The State of Quantitative Political Methodology
Larry M. Bartels and Henry E. Brady
In the first edition of this volume, Achen ( 1983a 69) complained that "political methodology has so far failed to make serious theoretical progress on any of the major issues facing it." In the intervening decade, thanks in no small part to Achen's prodding, the field of political methodology has progressed significantly on several fronts. While political methodologists have still "done nothing remotely comparable" to the invention of factor analysis by psychometricians or structural equation methods by econometricians ( Achen 1983a, 69), they have invented, adopted, or further developed an impressive variety of useful techniques for dealing with event counts ( King 1989d), dimensional models ( Poole and Rosenthal 1991; Brady 1985b, 1990; Enelow and Hinich 1984), pseudo-panels ( Franklin 1990), model misspecification ( Bartels 1991b), parameter variation ( Rivers 1988; Jackson 1992a), aggregated data (Achen and Shively n.d.), selection bias ( Achen 1986b), non- random measurement error ( Brady 1985a; Palmquist and Green 1992), missing data (Mebane n.d.), and time series data ( Freeman, Williams, and Lin 1989; Beck 1990).
Moreover, while the volume and sophistication of basic methodological research in political science have increased significantly in the decade since Achen surveyed the field, the impact of methodological research on empirical work throughout the discipline has probably increased even more significantly. In order to document that fact, in addition to describing recent methodological advances in a variety of areas, we point to innovative and important applications of quantitative methods in every part of political science. To that end, in addition to reviewing every issue of Political Methodology ( 1974- 1985) and the four volumes of Political Analysis dated 1989-1992 (but published in the next year), we reviewed and classified according to methodology over 2,000 articles in other political science journals, including every article published in The American Political Science Review from 1981 to 1991 and every article published in The American Journal of Political Science, Comparative Political Studies, Comparative Politics, Journal of Conflict Resolution, and International Studies Quarterly from 1984 to 1991. 1
Despite having cast so wide a net, we must emphasize that, due to inevitable limitations of space and expertise, our discussion of problems and techniques remains selective. Models and analyses based on computational, rather than statistical, logic are gaining a foothold ( Alker 1988; Schrodt 1991). Data graphics, inspired by the ideas of Tufte ( 1983) and Cleveland ( 1985) and by the power and convenience of computer graphics packages, are becoming increasingly sophisticated. These strands of research and others have added significantly to the vitality and utility of political methodology in the last decade. We omit them here not because we consider them unimportant or uninteresting, but because we prefer to focus our finite attention upon what we consider the mainstream of contemporary political methodology: the armamentarium of techniques developed to relate statistical models to quantitative data of various sorts.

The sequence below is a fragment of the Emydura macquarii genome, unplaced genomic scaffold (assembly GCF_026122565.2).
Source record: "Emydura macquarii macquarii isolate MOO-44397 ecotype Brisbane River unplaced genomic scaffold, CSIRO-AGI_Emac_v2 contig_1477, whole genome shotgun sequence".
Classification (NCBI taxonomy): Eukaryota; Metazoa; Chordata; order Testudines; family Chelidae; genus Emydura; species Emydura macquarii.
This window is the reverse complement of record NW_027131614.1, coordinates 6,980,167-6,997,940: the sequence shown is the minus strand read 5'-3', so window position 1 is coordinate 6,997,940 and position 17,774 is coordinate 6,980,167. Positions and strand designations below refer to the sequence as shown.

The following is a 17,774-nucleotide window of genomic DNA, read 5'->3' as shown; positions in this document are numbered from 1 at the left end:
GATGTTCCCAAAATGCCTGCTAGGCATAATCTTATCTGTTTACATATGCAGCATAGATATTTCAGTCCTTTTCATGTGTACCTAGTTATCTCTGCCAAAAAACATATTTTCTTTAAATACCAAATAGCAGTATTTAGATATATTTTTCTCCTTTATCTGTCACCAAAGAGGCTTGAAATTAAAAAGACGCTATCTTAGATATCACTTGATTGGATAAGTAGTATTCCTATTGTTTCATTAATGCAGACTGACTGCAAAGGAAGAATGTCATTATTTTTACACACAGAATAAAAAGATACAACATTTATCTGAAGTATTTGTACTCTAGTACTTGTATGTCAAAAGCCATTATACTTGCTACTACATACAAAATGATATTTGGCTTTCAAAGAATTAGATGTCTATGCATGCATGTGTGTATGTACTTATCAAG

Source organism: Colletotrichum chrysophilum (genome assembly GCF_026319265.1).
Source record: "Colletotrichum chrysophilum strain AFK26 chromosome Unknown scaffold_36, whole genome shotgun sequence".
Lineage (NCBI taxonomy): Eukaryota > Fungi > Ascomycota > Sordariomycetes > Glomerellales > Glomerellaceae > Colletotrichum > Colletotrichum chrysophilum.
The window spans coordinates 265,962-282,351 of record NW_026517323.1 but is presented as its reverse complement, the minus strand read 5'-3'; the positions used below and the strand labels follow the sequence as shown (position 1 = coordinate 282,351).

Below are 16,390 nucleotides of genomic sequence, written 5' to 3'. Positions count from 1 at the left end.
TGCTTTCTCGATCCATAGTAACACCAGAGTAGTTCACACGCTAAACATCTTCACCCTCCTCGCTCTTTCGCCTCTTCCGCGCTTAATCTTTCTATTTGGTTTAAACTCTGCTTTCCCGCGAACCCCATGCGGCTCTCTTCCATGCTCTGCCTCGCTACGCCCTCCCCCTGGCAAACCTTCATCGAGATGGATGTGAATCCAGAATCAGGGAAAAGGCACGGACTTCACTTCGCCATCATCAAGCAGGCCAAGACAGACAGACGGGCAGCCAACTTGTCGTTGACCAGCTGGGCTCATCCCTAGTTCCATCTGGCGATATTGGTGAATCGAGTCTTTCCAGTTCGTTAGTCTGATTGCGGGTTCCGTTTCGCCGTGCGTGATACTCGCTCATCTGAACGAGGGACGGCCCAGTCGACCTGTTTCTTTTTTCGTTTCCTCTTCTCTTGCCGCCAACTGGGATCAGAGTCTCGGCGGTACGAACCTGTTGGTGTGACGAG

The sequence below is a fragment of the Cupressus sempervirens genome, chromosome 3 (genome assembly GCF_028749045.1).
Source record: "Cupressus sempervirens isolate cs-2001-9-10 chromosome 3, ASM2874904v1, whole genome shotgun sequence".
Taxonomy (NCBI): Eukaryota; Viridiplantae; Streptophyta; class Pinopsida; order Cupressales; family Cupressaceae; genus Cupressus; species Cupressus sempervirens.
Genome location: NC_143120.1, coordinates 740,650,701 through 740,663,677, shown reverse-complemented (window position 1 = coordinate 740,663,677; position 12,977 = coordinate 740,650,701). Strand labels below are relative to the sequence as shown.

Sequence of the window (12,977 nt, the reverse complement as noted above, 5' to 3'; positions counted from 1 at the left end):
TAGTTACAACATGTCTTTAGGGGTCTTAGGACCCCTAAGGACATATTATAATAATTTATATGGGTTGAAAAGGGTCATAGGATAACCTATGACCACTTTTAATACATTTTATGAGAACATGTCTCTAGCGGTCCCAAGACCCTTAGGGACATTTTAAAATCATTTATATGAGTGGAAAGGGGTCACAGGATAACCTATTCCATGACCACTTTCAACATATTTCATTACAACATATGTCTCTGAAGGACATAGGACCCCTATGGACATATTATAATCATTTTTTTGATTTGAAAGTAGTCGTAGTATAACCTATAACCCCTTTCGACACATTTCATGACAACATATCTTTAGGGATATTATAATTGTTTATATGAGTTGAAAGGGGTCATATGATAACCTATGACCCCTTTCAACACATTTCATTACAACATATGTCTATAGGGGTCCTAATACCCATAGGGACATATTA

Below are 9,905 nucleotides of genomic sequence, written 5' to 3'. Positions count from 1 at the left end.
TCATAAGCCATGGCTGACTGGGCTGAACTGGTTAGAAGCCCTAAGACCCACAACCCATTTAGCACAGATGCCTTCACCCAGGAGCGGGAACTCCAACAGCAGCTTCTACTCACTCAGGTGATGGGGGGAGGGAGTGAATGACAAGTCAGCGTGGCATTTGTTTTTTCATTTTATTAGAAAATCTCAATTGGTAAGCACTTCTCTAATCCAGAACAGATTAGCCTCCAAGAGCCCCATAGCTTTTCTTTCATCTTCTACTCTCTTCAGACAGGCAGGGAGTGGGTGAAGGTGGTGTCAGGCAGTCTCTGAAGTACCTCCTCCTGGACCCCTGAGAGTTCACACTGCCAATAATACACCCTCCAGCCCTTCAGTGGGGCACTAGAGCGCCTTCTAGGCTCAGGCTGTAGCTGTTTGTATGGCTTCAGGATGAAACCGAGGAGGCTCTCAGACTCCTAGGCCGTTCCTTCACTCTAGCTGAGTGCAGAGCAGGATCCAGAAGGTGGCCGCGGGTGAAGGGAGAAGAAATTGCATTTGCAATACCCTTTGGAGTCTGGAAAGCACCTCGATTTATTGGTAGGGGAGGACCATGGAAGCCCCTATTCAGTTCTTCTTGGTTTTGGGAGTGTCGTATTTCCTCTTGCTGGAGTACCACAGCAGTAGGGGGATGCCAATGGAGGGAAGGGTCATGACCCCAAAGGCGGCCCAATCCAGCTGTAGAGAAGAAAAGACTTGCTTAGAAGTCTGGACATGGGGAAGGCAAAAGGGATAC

There is no one way to organize the many topics touched upon in our survey of the field. We have chosen to follow a rough logical progression from data collection through modeling to estimation. We begin in Section 1 with data collection, where there has been a notable resurgence in the use of experiments, innovations in survey design, and a proliferation of events data in a variety of research areas.
Sections 2 and 3 are organized around distinctive units of analysis. Time-series research has profited greatly from the development of Box-Tiao methods, vector autoregression, cointegration and error correction models, and the Kalman filter; these developments are described in Section 2. In Section 3 we survey innovations in the use of pooled time-series cross- sectional data, panel data, and auxiliary data sets, as well as the current state of aggregate data analysis.
Another familiar distinction is among nominal, ordinal, interval, and ratio data. Special methods are necessary for dependent variables that are not interval or ratio measures; in Section 4 we discuss methods for analyzing polychotomous "categorized" data such as standard Likert opinion questions, polytomous or multiple choice data such as choice of party or candidate, and